Thursday, 2 October 2014

Clause 12 and the Regalian Rights of the Kings of England

Regalian Right [jus regalia, droit de régale, Regalienrecht, ]

The right of the king of England to seize the property of a vacant see, its revenues and profits [the temporalities] for the benefit of his exchequer, and to hold it vacant at his pleasure, for as long as he wished, it was so-called his "Regalian Right" as the property of a bishop was called his Regalia.

The king seized not only the former bishop's real property, that which he had been invested with as his "barony".

[Real property is land, and generally whatever is erected or growing upon or affixed to land. It also refers to rights issuing out of, annexed to, and exercisable within or about land, a general ter for lands, tenements, and hereditaments, property which, on the death of the owner intestate, passes to his heir.]

but also his personal property: jewels, gold, plate whatever, as an unmarried bishop had no direct heirs.

In England in the 12th Century, legally the king was considered to be the ultimate owner of all land in the kingdom, and it was from his estate lesser estates were created and held by individuals, known as barons (tenants in chief), including land occupied by the Church, and held by bishops as their temporality, themselves barons.

From the king's point of view the temporal properties of a vacant see belonged to him and were in his gift, given upon the elevation of a candidate bishop or archbishop to his baronage, just before his consecration, and for which he was required to swear fealty and do homage to the crown, and provide knights for military service in times of war. The bishop was therefore his man, as was his land. And after the death of a bishop these properties and their profits reverted to the crown, until the next bishop was selected and installed.

An ecclesiastical crown fief, vacated by the death of the occupant, was regarded as a knight's fee, which in default of an heir reverted to the crown. This was lige lord's right of usufructuary adminstration during a vassal's minority. As a fief held by a vassal who was underage, this was subject to the liege lord's right to use and derive profit from property, presumably as the underage vassal could not bear arms in servitum debitum: the underage vassal was his liege lord's ward.

From the Church's point of view the filling of vacant sees by payment by the candidates was seen as simoniacal. Indeed the First and Second Lateran Councils, the first canon at each refer to the heinous sin of simony. The ordination of simoniacal bishops was considered invalid, and archbishop Anselm refused to consecrate those who had been invested by the king. In England, the Council of 1102 cursed simony as a heresy. This council decreed the removal of nine abbots from office because of it. Later councils formally prohibited simony and at another council in 1127 the buying of benefices, holy orders, and admission to religious houses were all banned by the Church in England.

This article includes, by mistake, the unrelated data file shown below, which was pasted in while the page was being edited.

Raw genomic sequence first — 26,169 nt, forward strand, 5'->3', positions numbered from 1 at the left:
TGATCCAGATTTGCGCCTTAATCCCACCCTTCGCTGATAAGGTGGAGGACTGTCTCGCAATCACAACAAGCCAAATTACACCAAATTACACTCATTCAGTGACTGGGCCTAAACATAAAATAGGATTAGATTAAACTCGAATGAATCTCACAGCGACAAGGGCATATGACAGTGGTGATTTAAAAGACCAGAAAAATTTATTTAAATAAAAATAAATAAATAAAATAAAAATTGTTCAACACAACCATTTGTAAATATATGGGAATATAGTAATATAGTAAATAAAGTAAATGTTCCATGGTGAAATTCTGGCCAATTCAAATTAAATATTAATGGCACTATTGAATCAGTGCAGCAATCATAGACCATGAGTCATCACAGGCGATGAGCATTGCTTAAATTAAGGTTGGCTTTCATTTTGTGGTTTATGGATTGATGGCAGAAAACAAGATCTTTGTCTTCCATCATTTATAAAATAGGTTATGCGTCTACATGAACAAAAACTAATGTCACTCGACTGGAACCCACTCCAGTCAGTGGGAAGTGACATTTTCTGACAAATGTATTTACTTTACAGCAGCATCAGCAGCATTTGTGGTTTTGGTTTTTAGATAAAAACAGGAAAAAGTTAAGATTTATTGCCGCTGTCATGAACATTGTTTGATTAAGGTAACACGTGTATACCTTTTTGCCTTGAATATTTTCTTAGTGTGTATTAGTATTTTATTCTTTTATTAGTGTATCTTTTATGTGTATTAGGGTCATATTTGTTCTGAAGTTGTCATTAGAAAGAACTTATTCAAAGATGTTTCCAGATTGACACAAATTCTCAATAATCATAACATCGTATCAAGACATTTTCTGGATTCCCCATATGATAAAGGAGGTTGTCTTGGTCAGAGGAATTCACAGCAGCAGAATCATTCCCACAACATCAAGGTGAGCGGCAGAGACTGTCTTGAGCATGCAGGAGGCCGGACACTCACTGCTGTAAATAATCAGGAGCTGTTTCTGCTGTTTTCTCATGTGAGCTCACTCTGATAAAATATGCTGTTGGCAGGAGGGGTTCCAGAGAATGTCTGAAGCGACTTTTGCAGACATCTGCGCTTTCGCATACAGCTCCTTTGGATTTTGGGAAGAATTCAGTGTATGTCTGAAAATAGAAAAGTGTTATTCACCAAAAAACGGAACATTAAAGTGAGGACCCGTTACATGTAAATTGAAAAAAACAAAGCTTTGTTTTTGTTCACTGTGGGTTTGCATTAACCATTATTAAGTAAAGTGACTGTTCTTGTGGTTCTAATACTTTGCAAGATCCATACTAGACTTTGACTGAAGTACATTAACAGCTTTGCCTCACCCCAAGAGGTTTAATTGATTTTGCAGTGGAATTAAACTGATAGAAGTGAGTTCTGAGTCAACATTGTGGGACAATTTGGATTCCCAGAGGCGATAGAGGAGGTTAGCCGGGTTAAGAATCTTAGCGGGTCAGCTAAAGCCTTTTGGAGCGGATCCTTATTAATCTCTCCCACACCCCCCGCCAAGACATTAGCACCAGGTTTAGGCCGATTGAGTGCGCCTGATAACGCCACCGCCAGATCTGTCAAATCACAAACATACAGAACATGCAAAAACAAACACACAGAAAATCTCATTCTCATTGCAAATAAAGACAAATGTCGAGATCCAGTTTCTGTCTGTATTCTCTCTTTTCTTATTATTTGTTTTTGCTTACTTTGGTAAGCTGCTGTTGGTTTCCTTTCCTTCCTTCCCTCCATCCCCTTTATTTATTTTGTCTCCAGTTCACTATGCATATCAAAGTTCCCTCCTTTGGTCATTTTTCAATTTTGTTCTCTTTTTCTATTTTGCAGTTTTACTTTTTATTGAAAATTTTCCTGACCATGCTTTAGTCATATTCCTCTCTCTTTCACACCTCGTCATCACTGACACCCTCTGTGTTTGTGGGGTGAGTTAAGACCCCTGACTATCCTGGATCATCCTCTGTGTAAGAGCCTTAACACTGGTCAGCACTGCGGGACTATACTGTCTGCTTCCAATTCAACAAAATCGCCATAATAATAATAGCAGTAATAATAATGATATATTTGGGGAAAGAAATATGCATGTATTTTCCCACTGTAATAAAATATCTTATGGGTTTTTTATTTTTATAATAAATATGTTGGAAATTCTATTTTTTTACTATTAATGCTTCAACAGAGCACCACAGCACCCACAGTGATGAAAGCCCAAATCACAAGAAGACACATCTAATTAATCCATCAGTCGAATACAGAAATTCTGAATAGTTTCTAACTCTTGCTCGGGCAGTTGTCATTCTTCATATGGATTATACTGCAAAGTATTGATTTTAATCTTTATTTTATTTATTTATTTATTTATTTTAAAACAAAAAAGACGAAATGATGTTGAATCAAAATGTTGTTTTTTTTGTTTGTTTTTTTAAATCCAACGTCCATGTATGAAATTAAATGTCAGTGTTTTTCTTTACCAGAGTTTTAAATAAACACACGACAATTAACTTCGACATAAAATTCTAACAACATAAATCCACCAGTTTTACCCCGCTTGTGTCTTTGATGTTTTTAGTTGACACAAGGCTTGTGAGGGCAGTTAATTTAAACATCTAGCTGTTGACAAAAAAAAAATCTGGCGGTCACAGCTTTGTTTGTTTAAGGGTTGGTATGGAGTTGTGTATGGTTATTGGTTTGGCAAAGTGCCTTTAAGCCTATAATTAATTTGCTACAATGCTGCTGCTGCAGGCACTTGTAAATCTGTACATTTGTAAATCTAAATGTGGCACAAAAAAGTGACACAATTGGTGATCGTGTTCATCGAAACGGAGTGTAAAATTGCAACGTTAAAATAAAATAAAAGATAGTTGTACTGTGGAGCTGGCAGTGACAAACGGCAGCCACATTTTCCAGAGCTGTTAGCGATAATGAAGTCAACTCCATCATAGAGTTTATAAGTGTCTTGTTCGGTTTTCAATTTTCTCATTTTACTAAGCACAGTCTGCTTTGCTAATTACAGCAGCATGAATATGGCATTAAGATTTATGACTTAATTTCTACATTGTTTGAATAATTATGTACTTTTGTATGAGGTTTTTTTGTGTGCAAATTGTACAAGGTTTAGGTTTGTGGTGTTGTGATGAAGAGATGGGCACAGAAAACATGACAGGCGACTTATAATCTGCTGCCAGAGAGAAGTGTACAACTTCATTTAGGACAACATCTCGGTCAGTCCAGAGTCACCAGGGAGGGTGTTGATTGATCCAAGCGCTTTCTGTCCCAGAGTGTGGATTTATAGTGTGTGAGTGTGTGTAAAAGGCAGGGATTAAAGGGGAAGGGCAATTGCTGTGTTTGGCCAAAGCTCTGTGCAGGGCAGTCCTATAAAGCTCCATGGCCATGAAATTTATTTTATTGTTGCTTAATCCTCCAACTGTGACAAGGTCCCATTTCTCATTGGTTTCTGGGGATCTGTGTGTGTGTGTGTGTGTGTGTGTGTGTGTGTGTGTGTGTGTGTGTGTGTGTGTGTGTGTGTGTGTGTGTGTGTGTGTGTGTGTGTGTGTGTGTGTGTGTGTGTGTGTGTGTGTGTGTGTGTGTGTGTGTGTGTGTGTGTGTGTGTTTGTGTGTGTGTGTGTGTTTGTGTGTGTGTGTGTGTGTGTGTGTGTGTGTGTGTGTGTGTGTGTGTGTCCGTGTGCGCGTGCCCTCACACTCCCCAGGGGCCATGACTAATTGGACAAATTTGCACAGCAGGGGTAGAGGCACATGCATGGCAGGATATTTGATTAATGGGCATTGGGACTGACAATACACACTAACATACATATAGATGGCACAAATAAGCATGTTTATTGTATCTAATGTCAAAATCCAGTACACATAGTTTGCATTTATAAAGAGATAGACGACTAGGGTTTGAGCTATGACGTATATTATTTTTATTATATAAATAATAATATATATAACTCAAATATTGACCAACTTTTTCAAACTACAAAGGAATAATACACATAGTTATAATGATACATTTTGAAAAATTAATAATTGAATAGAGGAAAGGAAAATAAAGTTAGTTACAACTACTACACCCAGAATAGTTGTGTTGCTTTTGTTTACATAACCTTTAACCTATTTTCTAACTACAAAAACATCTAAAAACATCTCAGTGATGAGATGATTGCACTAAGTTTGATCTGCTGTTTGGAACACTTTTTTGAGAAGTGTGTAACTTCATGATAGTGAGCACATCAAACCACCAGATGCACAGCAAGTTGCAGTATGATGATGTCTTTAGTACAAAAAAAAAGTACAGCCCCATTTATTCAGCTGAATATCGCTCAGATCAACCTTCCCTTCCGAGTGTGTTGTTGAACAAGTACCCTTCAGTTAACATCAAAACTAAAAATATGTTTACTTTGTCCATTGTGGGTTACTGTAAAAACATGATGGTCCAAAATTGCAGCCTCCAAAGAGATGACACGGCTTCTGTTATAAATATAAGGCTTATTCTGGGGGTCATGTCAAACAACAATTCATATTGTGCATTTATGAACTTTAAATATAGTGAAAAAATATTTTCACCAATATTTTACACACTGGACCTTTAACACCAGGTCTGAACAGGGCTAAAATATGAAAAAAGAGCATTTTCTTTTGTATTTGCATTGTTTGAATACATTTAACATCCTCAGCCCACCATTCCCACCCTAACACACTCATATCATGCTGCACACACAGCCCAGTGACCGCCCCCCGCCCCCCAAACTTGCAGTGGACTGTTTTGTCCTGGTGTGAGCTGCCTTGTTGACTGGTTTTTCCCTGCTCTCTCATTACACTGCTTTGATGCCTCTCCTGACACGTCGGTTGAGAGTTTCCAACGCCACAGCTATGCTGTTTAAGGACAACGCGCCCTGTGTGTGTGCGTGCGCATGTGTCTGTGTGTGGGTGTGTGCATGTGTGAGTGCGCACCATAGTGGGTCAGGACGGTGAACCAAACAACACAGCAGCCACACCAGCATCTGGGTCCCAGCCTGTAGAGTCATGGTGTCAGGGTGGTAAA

The holding of a see unnecessarily vacant for too long was also condemned by the Church as it denied the flock their pastor. The guardianship of the spiritualities of a vacant see was in the hands of the cathedral's chapter. It was they who should elect a new bishop to the post as soon as was feasible. But the kings of England had usurped this right, appointing their own candidates.

The first time the king's Regalian Right seems to have been asserted as a significant source of revenue to the Crown was during the reign of William Rufus, under his chancellor Ranulf Flambard, the notorious bishop of Durham. William does not seem to have acquired this "tradition" from his father and very likely they were quite illegal extensions of the royal power. Flambard seems to have invented Regalian Right and transformed what was originally only probably a kind of royal trust, a royal guardianship, into a very profitable royal right.

After William Rufus' death Henry I, in his Charter of Liberties [Coronation Charter] 1100 promised not to do this

and because the kingdom had been oppressed by unjust exactions, I, through fear of God and the love which I have toward you all, in the first place make the holy church of God free, so that I will neither sell nor put to farm, nor on the death of archbishop or bishop or abbot will I take anything from the church's demesne or from its men until the successor shall enter it. And I take away all the bad customs by which the kingdom of England was unjustly oppressed.

It seems, however, that Henry I, broke his promise, and did continue the practice of "farming" vacant sees. For example, after the death of Ranulf Flambard, bishop of Durham, two executors, probably barons of the exchequer, were appointed to be its custodians. During the first two years of its vacancy the Pipe Roll accounts for 1130 record that over £900 was paid by the custodians into the king's treasury.